Hackers Steal Microsoft Signing Key from Windows Crash Dump

Microsoft has confirmed that the Storm-0558 Chinese hacker group successfully obtained a signing key, which they later used to infiltrate government email accounts, by exploiting a Microsoft engineer’s corporate account.

The compromised signing key led to unauthorized access to Exchange Online and Azure Active Directory (AD) accounts in approximately two dozen organizations, including prominent U.S. government agencies like the U.S. State and Commerce Departments.

The attackers took advantage of a now-patched zero-day vulnerability within the GetAccessTokenForResourceAPI, allowing them to create counterfeit signed access tokens and assume the identities of individuals within their target organizations.

During their investigation into the Storm-0558 attack, Microsoft discovered that the compromised Microsoft Service Account (MSA) key had inadvertently found its way into a crash dump following the crash of a consumer signing system in April 2021.

Despite the crash dump not intended to contain such critical signing keys, a race condition led to its inclusion. Subsequently, this crash dump was mistakenly transferred from the company’s isolated production network to its internet-connected corporate debugging environment.

The threat actors succeeded in locating the key after successfully compromising a Microsoft engineer’s corporate account, which had access to the debugging environment inadvertently housing the key as part of the April 2021 crash dump.

Microsoft disclosed, “Due to log retention policies, we don’t have logs with specific evidence of this exfiltration by this actor, but this was the most probable mechanism by which the actor acquired the key,” adding that the issue had been rectified, and their credential scanning methods had been improved.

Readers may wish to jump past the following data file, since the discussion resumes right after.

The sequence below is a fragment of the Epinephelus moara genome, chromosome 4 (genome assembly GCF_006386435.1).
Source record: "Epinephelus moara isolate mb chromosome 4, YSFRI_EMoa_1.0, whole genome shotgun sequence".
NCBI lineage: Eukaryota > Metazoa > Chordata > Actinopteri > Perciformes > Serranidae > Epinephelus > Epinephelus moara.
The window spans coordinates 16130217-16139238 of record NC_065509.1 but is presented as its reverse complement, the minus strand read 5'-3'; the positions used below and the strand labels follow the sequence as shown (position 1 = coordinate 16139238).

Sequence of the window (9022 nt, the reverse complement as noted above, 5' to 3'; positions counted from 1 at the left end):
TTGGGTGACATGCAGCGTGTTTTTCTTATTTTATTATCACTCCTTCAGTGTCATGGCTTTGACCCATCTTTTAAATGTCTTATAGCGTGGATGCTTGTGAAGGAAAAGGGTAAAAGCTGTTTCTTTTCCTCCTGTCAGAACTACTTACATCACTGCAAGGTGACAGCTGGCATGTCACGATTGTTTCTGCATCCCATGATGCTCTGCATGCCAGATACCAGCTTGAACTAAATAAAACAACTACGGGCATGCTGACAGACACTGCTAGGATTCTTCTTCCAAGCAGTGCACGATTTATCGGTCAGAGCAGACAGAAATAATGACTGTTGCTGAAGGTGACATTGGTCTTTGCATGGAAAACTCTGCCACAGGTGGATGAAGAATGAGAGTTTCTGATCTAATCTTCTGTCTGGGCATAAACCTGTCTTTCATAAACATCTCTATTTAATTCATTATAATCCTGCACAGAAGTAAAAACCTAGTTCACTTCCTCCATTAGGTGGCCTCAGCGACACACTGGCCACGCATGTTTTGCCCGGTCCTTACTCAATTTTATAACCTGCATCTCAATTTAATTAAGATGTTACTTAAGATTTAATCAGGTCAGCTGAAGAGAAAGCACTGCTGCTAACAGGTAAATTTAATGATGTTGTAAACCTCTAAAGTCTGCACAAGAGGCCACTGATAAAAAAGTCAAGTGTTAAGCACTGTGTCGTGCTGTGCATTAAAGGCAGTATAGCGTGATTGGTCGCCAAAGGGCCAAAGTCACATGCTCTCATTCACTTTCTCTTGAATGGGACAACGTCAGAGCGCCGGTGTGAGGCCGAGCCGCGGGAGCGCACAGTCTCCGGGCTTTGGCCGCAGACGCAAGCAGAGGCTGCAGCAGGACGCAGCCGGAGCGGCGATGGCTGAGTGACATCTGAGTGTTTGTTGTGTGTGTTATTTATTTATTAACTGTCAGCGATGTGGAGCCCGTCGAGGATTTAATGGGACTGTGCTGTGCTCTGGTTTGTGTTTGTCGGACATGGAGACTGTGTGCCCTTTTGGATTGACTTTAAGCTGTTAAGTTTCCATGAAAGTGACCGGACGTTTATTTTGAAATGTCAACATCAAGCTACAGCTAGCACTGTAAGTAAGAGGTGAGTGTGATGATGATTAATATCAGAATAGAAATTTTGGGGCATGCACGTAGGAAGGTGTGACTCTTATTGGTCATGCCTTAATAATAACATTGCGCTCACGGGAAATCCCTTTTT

Although Microsoft initially reported that only Exchange Online and Outlook were affected when it disclosed the incident in July, security researcher later revealed that the compromised Microsoft consumer signing key provided Storm-0558 with broad access to various Microsoft cloud services.

This includes managed Microsoft applications, such as Outlook, SharePoint, OneDrive, and Teams, as well as customers’ applications that support Microsoft Account authentication, including those who allow the ‘Login with Microsoft’ functionality.

“The old public key’s certificate revealed it was issued on April 5th, 2016, and expired on April 4th, 2021,” she added.

Microsoft later clarified that the compromised key could only be exploited in apps that accepted personal accounts and were vulnerable to the validation error exploited by the Chinese hackers.

In response to the security breach, Microsoft invalidated all MSA signing keys to prevent threat actors from accessing other compromised keys. This action effectively thwarted any further attempts to generate new access tokens. Furthermore, Microsoft relocated recently generated access tokens to the key store used by its enterprise systems.

Following the revocation of the stolen signing key, Microsoft found no additional evidence of unauthorized access to customer accounts using the same authentication token forgery method.

Under pressure from the Cybersecurity and Infrastructure Security Agency (CISA), Microsoft agreed to provide expanded access to cloud logging data free of charge, aiding network defenders in detecting similar breach attempts in the future.

Prior to this decision, such logging capabilities were exclusively available to customers with Purview Audit (Premium) logging licenses, leading to criticism for hindering organizations in promptly identifying Storm-0558’s attacks.

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